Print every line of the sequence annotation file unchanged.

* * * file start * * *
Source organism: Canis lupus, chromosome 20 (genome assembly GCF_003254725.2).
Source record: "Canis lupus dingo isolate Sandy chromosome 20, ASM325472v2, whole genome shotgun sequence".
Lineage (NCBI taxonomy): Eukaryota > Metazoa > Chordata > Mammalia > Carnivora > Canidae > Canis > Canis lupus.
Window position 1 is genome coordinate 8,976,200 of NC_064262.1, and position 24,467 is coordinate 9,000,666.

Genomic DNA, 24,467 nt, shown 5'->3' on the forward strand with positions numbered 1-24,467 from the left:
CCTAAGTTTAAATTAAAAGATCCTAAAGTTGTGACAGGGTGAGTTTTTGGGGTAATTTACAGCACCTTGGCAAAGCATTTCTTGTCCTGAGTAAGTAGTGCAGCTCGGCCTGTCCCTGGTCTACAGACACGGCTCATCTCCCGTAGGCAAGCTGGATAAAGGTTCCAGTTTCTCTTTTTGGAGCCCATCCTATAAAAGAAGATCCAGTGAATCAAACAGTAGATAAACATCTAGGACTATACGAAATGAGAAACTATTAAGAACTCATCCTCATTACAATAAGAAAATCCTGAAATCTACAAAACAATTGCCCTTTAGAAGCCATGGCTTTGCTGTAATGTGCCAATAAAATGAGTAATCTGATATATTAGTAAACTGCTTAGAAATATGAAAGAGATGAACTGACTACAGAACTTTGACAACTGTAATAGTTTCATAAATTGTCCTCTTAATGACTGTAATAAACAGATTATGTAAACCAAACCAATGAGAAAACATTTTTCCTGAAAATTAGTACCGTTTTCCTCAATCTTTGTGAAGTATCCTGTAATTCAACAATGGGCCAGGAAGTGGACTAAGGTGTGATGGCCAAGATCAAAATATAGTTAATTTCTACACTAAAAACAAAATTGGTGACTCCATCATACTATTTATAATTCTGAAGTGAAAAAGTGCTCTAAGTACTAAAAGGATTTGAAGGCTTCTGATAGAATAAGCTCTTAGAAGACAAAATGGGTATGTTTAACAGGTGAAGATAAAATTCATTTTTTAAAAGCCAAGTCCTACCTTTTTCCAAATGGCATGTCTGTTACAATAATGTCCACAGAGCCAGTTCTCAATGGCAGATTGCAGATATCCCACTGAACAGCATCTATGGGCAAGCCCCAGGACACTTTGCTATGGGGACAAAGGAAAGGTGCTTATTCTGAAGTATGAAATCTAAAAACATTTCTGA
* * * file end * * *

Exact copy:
Source organism: Canis lupus, chromosome 20 (genome assembly GCF_003254725.2).
Source record: "Canis lupus dingo isolate Sandy chromosome 20, ASM325472v2, whole genome shotgun sequence".
Lineage (NCBI taxonomy): Eukaryota > Metazoa > Chordata > Mammalia > Carnivora > Canidae > Canis > Canis lupus.
Window position 1 is genome coordinate 8,976,200 of NC_064262.1, and position 24,467 is coordinate 9,000,666.

Genomic DNA, 24,467 nt, shown 5'->3' on the forward strand with positions numbered 1-24,467 from the left:
CCTAAGTTTAAATTAAAAGATCCTAAAGTTGTGACAGGGTGAGTTTTTGGGGTAATTTACAGCACCTTGGCAAAGCATTTCTTGTCCTGAGTAAGTAGTGCAGCTCGGCCTGTCCCTGGTCTACAGACACGGCTCATCTCCCGTAGGCAAGCTGGATAAAGGTTCCAGTTTCTCTTTTTGGAGCCCATCCTATAAAAGAAGATCCAGTGAATCAAACAGTAGATAAACATCTAGGACTATACGAAATGAGAAACTATTAAGAACTCATCCTCATTACAATAAGAAAATCCTGAAATCTACAAAACAATTGCCCTTTAGAAGCCATGGCTTTGCTGTAATGTGCCAATAAAATGAGTAATCTGATATATTAGTAAACTGCTTAGAAATATGAAAGAGATGAACTGACTACAGAACTTTGACAACTGTAATAGTTTCATAAATTGTCCTCTTAATGACTGTAATAAACAGATTATGTAAACCAAACCAATGAGAAAACATTTTTCCTGAAAATTAGTACCGTTTTCCTCAATCTTTGTGAAGTATCCTGTAATTCAACAATGGGCCAGGAAGTGGACTAAGGTGTGATGGCCAAGATCAAAATATAGTTAATTTCTACACTAAAAACAAAATTGGTGACTCCATCATACTATTTATAATTCTGAAGTGAAAAAGTGCTCTAAGTACTAAAAGGATTTGAAGGCTTCTGATAGAATAAGCTCTTAGAAGACAAAATGGGTATGTTTAACAGGTGAAGATAAAATTCATTTTTTAAAAGCCAAGTCCTACCTTTTTCCAAATGGCATGTCTGTTACAATAATGTCCACAGAGCCAGTTCTCAATGGCAGATTGCAGATATCCCACTGAACAGCATCTATGGGCAAGCCCCAGGACACTTTGCTATGGGGACAAAGGAAAGGTGCTTATTCTGAAGTATGAAATCTAAAAACATTTCTGA